A couple of years ago, at a meeting of World Bank financial sector experts, one of the Vice Presidents at the time challenged me by saying, “You always talk about the importance of the financial sector for development, and emphasize we need to prioritize financial sector reforms, but just look at China. It is doing very well without a well functioning financial system.”
This struck a chord. I had also recently seen an academic paper making more or less the same point, that China is one of the fastest-growing economies in the world despite weaknesses in its formal banking system. Of course there is a large literature on finance which shows that development of formal financial institutions is associated with faster growth and better resource allocation. It has also long been recognized that informal financial systems play a complementary role in developing countries, typically consisting of small, unsecured, short-term loans restricted to rural areas, agricultural contracts, households, individuals, or small entrepreneurial ventures.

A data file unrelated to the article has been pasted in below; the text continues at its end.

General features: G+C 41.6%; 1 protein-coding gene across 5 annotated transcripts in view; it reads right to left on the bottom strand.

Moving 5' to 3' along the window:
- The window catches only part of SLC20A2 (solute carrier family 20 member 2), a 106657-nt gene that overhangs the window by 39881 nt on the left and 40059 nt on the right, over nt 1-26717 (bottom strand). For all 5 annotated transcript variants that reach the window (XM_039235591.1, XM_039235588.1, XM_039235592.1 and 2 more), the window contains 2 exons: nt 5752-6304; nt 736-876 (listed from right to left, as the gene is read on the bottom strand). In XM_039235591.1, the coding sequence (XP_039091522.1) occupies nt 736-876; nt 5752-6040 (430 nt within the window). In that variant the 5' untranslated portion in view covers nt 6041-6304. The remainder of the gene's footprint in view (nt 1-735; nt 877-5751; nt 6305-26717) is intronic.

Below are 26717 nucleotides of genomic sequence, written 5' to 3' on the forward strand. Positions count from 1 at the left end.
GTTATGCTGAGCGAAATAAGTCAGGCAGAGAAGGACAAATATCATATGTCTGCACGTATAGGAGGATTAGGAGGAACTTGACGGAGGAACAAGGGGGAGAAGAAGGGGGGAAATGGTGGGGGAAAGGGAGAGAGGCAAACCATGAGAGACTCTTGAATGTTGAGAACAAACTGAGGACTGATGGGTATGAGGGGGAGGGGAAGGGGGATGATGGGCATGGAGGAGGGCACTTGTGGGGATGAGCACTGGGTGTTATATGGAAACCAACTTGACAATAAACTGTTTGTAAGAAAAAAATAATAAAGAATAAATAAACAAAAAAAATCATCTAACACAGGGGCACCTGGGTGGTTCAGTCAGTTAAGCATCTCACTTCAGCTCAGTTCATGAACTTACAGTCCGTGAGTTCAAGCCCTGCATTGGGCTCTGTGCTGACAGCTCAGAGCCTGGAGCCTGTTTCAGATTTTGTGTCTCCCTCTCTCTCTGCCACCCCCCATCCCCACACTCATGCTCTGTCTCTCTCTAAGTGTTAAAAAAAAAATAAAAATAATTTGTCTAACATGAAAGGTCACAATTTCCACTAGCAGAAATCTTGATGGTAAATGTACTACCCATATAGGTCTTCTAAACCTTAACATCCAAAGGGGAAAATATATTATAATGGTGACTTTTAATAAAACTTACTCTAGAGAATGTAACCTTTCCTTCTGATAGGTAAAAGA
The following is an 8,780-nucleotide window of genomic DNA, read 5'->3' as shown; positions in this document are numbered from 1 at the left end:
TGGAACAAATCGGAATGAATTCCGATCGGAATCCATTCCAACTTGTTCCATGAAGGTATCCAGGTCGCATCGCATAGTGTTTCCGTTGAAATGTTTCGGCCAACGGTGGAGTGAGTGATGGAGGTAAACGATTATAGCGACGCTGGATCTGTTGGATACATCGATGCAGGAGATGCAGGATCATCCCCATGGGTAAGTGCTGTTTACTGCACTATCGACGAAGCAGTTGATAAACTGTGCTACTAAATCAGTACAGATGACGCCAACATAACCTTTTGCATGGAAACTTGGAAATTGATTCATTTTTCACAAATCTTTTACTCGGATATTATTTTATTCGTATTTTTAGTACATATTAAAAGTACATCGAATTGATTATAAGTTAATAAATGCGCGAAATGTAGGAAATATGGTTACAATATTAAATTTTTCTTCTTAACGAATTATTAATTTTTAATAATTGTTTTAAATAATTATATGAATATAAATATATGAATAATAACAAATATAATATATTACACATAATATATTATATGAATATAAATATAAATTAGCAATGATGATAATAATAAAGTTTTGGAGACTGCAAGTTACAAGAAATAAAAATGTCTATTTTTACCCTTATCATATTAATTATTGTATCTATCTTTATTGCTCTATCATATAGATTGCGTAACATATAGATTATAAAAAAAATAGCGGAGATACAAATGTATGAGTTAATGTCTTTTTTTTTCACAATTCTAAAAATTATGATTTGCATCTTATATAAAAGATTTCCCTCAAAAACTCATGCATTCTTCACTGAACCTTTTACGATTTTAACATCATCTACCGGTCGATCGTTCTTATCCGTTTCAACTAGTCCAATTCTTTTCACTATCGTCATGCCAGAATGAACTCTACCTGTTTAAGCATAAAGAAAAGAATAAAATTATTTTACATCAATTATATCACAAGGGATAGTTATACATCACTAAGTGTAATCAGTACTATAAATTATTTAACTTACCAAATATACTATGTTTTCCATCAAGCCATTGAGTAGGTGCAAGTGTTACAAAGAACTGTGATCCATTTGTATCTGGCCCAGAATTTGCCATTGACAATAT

There is even a direct parallel in developed countries called angel finance, where high-net-worth individuals—“angel investors”—provide initial funding to young firms with modest capital needs until they are able to receive more formal venture capital financing. But informal finance substituting for formal finance? Conventional wisdom has always been that this is not likely since informal monitoring and enforcement mechanisms are generally ill equipped for scaling up and meeting the needs of the higher end of the market.